Emotions run high as veterans mark Memorial Day at Kent park

DOVER — “And I’m proud to be an American, where at least I know I’m free. And I won’t forget the men who died, who gave that right to me.”

Borrowing the lyrics from the Lee Greenwood song “God Bless the U.S.A.,” one Vietnam veteran Monday spoke the words in unison with dozens of other men and women as they gathered by a war memorial to pay tribute to the soldiers who died fighting.

More than 150 people commemorated Memorial Day by congregating for an afternoon ceremony held by the Kent County chapter of Vietnam Veterans of America.

A sense of honor and respect was palpable as speakers emphasized the sacrifices made by the 1.3 million men and women who died as a result of warfare. Invocations about the costs of freedom drew frequent applause from listeners during what was an emotional ceremony featuring remarks from current and former serviceman, placing of wreaths on monuments and a reading of the names of locals killed in war.

Bagpipes and bugles marked a solemn occasion at the Kent County Veterans Memorial Park. Servicemen standing around monuments saluted the flag, while overhead, a Bell UH-1 Iroquois helicopter fixed to a pole watched the proceedings.

For many in the audience, it was doubtless a poignant occasion, a reminder of things forever etched in their memories.

“Let us never forget to educate our children what democracy’s about, the prices that we have to pay for freedom and the protection of the United States Constitution of this great country,” Paul Davis, president of the Delaware state council of the Vietnam Veterans of America, said to applause.

Some spectators wore clothing patterned to look like the American flag, while others had hats that stated, plain and simple, the wearer had served.

At least three wars — World War II, Korea and Vietnam — were represented by the veterans sitting around the memorial park.

Youthful and elderly citizens alike watched silently, as did city, county and state officials. Behind the spectators, a group of bikers observed the ceremony. Despite the tattoos and imposing beards several sported, they fit right in on Monday. Everyone present had at least one commonality: an appreciation and respect for those who died fighting for the millions more back home.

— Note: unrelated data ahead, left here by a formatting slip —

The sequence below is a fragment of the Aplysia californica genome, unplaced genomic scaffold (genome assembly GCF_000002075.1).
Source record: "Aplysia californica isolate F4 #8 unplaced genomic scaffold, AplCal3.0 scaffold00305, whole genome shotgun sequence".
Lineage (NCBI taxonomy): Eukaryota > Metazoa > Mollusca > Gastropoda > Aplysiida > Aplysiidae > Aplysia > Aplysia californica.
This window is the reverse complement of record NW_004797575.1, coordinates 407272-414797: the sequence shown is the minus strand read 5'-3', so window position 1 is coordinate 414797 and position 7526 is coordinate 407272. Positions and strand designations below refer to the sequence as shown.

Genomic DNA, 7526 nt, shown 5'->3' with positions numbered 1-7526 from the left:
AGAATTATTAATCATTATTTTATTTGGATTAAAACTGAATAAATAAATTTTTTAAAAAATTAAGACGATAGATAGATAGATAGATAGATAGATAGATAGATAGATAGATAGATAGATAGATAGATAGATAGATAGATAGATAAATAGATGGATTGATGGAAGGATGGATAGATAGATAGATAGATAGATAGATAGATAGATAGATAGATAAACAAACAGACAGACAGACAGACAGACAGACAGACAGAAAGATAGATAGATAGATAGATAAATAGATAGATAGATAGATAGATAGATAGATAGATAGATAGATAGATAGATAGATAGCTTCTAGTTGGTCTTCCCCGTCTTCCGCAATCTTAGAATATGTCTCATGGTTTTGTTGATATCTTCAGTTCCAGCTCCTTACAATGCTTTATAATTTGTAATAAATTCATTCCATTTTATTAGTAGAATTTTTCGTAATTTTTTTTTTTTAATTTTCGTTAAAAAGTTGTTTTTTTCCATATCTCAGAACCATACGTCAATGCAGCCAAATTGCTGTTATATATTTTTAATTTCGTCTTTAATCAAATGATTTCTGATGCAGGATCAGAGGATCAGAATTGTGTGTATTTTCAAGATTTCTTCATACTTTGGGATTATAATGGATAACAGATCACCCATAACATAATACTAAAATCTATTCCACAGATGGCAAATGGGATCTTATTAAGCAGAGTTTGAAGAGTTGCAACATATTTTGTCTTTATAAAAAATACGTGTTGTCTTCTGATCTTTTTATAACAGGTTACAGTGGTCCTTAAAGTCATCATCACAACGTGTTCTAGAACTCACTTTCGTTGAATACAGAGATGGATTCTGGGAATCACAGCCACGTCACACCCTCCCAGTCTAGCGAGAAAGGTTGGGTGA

Former and current serviceman spoke briefly of their time in the military and urged listeners to remember and to honor the dead.

“Today when you’re barbecuing, please stop for a minute and say a little prayer for the men and women that are in harm’s way now and that have fought and paid the ultimate sacrifice,” Joseph Startt, president of the Kent County Vietnam Veterans chapter 850, said as his voice shook.

From the beginning, Delaware “sent her sons and daughters” to fight for freedom, Mayor Robin Christiansen said.

According to chapter 850, 41 Kent Countians died in Vietnam, Korea and the Middle East.
Col. Daniel Merry, the commander of the Air Force’s mortuary operations at Dover Air Force Base, served as the keynote speaker. His division is responsible for retrieving and burying fallen soldiers.

Thanking those in the audience for attending, Col. Merry stressed the million-plus Americans who died in war should be seen as a reminder of the price of liberty.

“Freedom is not free,” he said. “It never was, and it never will be.”

David Skocik, a member of chapter 850 and president of the Delaware Veterans Coalition, shared a poem that sums up the journey of a deceased military member’s remains.

“They’re coming for me now, I’m going home,” he read aloud. “I’ve waited oh so many years, thank God, I’m going home.”

A small number of local veterans and family members of soldiers killed in action were singled out by speakers, who thanked them and stressed they would not be forgotten.

It was clear what was being honored Monday: America and all those who have fought and died in the name of their country.

“Your attendance sends a clear message regarding the importance you place on this day and what it means, and the honor that we feel for the people that we have lost,” Col. Merry said.

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